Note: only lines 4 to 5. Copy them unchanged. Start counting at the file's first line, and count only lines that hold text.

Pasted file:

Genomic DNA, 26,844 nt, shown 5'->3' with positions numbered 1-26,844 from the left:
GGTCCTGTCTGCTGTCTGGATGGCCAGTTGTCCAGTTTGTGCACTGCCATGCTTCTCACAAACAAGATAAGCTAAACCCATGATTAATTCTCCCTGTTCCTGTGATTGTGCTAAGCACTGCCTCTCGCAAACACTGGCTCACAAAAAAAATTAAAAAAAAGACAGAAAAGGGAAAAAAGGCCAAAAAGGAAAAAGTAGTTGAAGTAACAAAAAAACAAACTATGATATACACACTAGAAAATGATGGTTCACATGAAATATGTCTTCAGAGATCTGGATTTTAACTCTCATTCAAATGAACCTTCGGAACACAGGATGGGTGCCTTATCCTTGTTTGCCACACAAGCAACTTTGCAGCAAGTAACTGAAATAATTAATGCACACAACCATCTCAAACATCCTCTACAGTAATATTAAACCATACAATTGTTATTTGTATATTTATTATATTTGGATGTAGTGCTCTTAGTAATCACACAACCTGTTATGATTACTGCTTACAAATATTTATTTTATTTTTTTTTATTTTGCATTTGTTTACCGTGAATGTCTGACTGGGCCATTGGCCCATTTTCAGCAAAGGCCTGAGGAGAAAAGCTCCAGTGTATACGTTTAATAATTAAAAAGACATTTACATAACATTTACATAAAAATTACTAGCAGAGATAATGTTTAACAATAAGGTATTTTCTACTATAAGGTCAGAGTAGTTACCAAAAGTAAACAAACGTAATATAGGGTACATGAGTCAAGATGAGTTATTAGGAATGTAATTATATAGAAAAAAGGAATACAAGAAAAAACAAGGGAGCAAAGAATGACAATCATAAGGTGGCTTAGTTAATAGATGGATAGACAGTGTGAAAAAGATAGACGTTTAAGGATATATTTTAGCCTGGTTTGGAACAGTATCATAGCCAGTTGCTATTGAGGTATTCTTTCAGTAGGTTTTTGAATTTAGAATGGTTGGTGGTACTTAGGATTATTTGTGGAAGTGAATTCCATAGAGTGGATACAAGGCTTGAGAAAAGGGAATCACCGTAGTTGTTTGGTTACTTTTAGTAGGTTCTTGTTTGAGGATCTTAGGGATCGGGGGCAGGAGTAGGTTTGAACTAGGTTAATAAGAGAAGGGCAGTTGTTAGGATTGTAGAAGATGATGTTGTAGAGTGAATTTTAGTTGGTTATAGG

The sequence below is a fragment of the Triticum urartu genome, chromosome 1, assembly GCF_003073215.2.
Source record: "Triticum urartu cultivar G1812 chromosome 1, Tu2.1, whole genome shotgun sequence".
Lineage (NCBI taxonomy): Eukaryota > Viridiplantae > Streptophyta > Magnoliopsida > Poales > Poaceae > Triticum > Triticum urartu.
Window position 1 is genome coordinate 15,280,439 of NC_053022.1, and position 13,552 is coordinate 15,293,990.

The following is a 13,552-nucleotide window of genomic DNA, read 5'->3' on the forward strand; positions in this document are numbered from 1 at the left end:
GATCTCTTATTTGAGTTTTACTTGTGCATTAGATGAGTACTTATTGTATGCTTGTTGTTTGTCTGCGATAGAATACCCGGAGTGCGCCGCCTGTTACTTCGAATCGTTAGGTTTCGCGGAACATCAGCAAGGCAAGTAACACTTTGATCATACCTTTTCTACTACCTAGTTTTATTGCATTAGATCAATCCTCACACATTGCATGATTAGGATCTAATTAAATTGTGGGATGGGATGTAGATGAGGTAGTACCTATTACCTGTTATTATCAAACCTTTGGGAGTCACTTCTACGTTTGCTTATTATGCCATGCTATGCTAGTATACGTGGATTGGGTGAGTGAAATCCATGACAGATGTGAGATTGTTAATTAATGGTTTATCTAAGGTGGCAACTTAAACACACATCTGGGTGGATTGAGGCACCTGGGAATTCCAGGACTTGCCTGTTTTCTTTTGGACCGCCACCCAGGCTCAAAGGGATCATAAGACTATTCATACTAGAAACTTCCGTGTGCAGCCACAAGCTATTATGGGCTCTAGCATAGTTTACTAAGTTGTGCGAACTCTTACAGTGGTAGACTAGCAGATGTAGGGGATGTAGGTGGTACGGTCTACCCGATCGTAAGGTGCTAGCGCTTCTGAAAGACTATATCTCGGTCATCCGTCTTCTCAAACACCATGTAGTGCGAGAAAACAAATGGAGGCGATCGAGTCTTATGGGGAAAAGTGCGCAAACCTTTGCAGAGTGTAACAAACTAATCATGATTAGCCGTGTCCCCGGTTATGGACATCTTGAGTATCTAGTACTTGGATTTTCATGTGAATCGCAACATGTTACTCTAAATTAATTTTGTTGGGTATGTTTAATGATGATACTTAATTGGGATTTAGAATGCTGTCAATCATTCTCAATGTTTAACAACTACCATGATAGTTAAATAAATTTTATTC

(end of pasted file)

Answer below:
Source record: "Triticum urartu cultivar G1812 chromosome 1, Tu2.1, whole genome shotgun sequence".
Lineage (NCBI taxonomy): Eukaryota > Viridiplantae > Streptophyta > Magnoliopsida > Poales > Poaceae > Triticum > Triticum urartu.